Capital of the Argentine province of the same name

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Santa Fe

Population: 522,200 inhabitants (2015)
Capital of the province of Santa Fe and ninth largest city in Argentina

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Rosario

Population: 1.31 million inhabitants (2015)
3rd largest city in Argentina

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Bogotá

Population: 8.08 million inhabitants (2017) for district
Capital of the country and largest city in the country

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Valle de Aburrá

Population: 3.60 million inhabitants (including Medellín’s 2.43 million inhabitants) (2015)
Second largest metropolitan area in Colombia

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Manizales

Population: 398,800 inhabitants (2017)
Capital of the department of Caldas

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Kochi

Population: 2.12 million inhabitants (2011)
Largest city in the state of Keral

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Panaji

Population: 114,800 inhabitants (2011)
Capital and largest city in the state of Goa Panaji’s location on the bank of the Mandovi River estuary makes it an important logistics center

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Shimla

Population: 171,600 inhabitants (2011)
Capital and largest city of the state of Himachal Pradesh

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Córdoba

Capital of the Argentine province of the same name

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Santa Fe

Population: 522,200 inhabitants (2015)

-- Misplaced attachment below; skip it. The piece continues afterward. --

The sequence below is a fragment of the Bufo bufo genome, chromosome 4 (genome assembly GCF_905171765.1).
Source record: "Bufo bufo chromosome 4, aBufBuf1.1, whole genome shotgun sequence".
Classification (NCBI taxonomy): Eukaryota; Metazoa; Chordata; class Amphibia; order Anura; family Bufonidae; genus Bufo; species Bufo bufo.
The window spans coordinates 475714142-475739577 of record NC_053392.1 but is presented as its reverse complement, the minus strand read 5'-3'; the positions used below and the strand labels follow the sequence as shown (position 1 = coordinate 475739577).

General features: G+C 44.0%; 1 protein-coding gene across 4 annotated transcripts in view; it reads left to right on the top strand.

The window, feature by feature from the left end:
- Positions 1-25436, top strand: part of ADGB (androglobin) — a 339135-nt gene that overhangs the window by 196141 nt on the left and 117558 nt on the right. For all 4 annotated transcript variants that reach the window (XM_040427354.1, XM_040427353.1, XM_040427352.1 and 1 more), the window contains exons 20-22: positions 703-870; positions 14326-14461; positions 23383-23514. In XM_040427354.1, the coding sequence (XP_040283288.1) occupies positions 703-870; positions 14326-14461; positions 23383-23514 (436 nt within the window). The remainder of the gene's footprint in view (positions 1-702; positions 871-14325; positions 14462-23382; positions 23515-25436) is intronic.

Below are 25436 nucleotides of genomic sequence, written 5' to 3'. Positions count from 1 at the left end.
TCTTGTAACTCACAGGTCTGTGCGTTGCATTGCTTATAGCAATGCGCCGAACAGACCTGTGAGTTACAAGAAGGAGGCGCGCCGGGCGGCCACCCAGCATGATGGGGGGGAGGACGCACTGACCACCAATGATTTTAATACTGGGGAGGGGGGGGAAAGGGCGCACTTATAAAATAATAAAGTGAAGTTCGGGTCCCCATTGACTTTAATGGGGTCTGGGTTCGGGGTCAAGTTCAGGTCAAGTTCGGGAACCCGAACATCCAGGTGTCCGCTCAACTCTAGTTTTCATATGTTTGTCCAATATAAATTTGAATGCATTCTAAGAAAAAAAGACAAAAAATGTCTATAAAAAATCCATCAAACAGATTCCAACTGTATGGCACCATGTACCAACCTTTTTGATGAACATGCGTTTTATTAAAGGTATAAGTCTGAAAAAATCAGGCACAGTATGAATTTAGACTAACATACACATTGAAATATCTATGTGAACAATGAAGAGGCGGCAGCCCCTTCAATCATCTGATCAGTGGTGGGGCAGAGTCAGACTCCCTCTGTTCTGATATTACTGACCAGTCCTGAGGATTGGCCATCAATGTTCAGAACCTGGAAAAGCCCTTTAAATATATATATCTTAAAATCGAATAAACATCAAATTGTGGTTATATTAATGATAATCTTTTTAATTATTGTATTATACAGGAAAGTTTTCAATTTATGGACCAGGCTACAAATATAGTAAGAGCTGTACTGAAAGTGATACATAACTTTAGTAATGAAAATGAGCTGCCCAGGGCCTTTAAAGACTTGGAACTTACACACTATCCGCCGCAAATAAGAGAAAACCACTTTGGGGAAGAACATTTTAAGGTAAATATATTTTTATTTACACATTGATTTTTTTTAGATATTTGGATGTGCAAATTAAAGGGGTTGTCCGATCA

Capital of the province of Santa Fe and ninth largest city in Argentina

null

Rosario

Population: 1.31 million inhabitants (2015)
3rd largest city in Argentina

null

Bogotá

Population: 8.08 million inhabitants (2017) for district
Capital of the country and largest city in the country

null

Valle de Aburrá

Population: 3.60 million inhabitants (including Medellín’s 2.43 million inhabitants) (2015)
Second largest metropolitan area in Colombia

null

Manizales

Population: 398,800 inhabitants (2017)
Capital of the department of Caldas

null

Kochi

Population: 2.12 million inhabitants (2011)
Largest city in the state of Keral

null

Panaji

Population: 114,800 inhabitants (2011)
Capital and largest city in the state of Goa Panaji’s location on the bank of the Mandovi River estuary makes it an important logistics center

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Shimla

Population: 171,600 inhabitants (2011)
Capital and largest city of the state of Himachal Pradesh

Project partners

IKI EcoLogistics is a project implemented by ICLEI – Local Governments for Sustainability. The ICLEI World Secretariat is responsible for project management and coordination. ICLEI South America Secretariat and ICLEI South Asia Secretariat are the implementing partners. Despacio, the Smart Freight Centre and the Zaragoza Logistics Center are technical partners for this project.

The project is supported by the German Federal Ministry for the Environment, Nature Conservation and Nuclear Safety (BMU) through the International Climate Initiative (IKI).

Read more: www.international-climate-initiative.com